Conditional reliability at the cut score

The second research question was how the reliability at the cut score compares between the two theories. In CTT, conditional reliability at the cut score ranged from 0.52 to 0.96 (mean = 0.75, SD = 0.09). In IRT, conditional reliability at the cut score ranged from 0.79 to 0.94 (mean = 0.88, SD = 0.04) and was significantly higher (F(1/31) = 162.13, p < 0.05, eta 2 = 0.46).

Influencing variables

The third research question was whether homogeneity of examinees’ performance, year of study and number of items influence measurement precision at the cut score differently in CTT and IRT. Due to multicollinearity, we had to exclude the year of study from the analyses. We also included the two control variables medical school and percentage of MTF items in this analysis. We found a significant regression equation (F(9/54) = 36.2, p < 0.05) with an R 2 of 0.86. Regression coefficients can be found in Tab.  2. In the following, we will describe the results of each variable.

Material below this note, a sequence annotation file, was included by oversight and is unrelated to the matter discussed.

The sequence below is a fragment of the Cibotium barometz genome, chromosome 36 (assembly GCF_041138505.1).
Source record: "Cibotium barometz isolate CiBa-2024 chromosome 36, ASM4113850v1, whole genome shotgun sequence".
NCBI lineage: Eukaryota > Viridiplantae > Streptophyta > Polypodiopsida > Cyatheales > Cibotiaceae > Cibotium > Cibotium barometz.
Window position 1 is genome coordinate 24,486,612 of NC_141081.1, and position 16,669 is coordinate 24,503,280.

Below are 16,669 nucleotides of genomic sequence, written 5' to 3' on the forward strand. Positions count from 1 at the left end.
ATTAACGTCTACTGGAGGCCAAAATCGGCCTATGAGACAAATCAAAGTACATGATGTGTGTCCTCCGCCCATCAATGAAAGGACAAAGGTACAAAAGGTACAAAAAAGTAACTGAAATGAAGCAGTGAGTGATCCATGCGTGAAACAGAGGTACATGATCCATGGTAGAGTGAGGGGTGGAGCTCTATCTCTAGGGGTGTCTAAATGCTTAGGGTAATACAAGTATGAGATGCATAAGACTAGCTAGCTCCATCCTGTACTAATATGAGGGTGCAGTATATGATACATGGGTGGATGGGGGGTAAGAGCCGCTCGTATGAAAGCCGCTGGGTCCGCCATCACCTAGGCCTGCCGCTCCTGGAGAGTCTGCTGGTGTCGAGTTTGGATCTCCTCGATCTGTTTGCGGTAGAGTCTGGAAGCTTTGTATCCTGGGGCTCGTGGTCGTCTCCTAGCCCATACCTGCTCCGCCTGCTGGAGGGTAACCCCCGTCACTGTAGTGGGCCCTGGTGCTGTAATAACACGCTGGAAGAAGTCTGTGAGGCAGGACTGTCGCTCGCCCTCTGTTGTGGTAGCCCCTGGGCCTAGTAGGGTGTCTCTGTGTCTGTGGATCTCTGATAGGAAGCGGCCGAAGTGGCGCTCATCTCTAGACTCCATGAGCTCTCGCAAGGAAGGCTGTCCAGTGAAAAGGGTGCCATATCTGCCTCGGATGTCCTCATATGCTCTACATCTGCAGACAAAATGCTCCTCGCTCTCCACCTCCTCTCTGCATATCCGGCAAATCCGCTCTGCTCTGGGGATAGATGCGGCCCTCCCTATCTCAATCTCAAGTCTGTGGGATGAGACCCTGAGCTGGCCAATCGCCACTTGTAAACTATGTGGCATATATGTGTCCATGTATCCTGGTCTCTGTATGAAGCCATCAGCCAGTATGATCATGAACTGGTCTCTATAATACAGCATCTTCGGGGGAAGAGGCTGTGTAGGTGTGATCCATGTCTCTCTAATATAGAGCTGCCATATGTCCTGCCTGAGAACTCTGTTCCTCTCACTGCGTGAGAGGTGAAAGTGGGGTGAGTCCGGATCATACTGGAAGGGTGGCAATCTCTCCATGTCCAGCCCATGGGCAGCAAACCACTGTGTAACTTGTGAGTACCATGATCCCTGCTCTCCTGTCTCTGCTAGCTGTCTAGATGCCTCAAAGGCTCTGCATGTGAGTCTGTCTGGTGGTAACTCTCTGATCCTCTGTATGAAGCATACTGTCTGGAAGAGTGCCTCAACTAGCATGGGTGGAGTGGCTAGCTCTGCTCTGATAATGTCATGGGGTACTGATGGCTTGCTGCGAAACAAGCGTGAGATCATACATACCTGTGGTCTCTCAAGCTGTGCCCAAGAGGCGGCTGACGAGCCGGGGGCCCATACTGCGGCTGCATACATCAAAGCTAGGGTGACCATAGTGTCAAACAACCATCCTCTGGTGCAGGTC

Table 2
Regression analyses to analyze the influence of the used theory, the number of items, the range of examinees’ performance, medical school, percentage of MTF items and interactions between the respective theory and the five other variables on conditional reliability at the cut score using, displaying the unstandardized beta (B), the standard error for the unstandardized beta (SE(B)), the standardized beta (β), the t‑test statistic (t), and the probability value ( p)
Variable
B
SE (B)
β
t
p
Intercept
−0.542
0.227
 0.000
 0.000
<0.05
Theory
 0.533
0.144
 0.677
13.190
<0.05
Range of examinees’ performance
 0.011
0.002
 0.753
10.503
<0.05
Number of items
 0.003
0.001
 0.521
 6.531